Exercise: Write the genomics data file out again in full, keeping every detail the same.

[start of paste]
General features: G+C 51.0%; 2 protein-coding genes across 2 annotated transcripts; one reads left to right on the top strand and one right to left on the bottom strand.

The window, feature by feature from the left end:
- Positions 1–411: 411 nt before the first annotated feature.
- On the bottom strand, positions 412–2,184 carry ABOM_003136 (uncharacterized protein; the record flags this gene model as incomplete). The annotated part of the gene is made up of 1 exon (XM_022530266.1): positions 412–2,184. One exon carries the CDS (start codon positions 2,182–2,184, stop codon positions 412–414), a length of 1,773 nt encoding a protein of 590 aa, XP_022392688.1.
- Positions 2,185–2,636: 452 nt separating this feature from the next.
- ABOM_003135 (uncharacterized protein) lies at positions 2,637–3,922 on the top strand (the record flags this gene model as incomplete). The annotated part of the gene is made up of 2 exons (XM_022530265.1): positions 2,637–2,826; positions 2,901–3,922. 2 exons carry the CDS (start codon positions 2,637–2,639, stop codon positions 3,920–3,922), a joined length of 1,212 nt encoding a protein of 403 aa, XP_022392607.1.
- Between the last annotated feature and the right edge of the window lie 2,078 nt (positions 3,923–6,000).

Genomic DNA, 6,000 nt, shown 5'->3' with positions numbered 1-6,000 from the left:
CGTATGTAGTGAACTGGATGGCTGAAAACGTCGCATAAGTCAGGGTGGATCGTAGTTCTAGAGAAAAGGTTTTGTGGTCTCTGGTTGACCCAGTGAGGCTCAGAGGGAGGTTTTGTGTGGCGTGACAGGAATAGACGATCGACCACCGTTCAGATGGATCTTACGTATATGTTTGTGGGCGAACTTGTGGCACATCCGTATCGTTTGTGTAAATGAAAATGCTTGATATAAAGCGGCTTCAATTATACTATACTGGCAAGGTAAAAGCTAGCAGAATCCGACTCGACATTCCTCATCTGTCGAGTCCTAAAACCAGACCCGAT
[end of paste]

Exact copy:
General features: G+C 51.0%; 2 protein-coding genes across 2 annotated transcripts; one reads left to right on the top strand and one right to left on the bottom strand.

The window, feature by feature from the left end:
- Positions 1–411: 411 nt before the first annotated feature.
- On the bottom strand, positions 412–2,184 carry ABOM_003136 (uncharacterized protein; the record flags this gene model as incomplete). The annotated part of the gene is made up of 1 exon (XM_022530266.1): positions 412–2,184. One exon carries the CDS (start codon positions 2,182–2,184, stop codon positions 412–414), a length of 1,773 nt encoding a protein of 590 aa, XP_022392688.1.
- Positions 2,185–2,636: 452 nt separating this feature from the next.
- ABOM_003135 (uncharacterized protein) lies at positions 2,637–3,922 on the top strand (the record flags this gene model as incomplete). The annotated part of the gene is made up of 2 exons (XM_022530265.1): positions 2,637–2,826; positions 2,901–3,922. 2 exons carry the CDS (start codon positions 2,637–2,639, stop codon positions 3,920–3,922), a joined length of 1,212 nt encoding a protein of 403 aa, XP_022392607.1.
- Between the last annotated feature and the right edge of the window lie 2,078 nt (positions 3,923–6,000).

Genomic DNA, 6,000 nt, shown 5'->3' with positions numbered 1-6,000 from the left:
CGTATGTAGTGAACTGGATGGCTGAAAACGTCGCATAAGTCAGGGTGGATCGTAGTTCTAGAGAAAAGGTTTTGTGGTCTCTGGTTGACCCAGTGAGGCTCAGAGGGAGGTTTTGTGTGGCGTGACAGGAATAGACGATCGACCACCGTTCAGATGGATCTTACGTATATGTTTGTGGGCGAACTTGTGGCACATCCGTATCGTTTGTGTAAATGAAAATGCTTGATATAAAGCGGCTTCAATTATACTATACTGGCAAGGTAAAAGCTAGCAGAATCCGACTCGACATTCCTCATCTGTCGAGTCCTAAAACCAGACCCGAT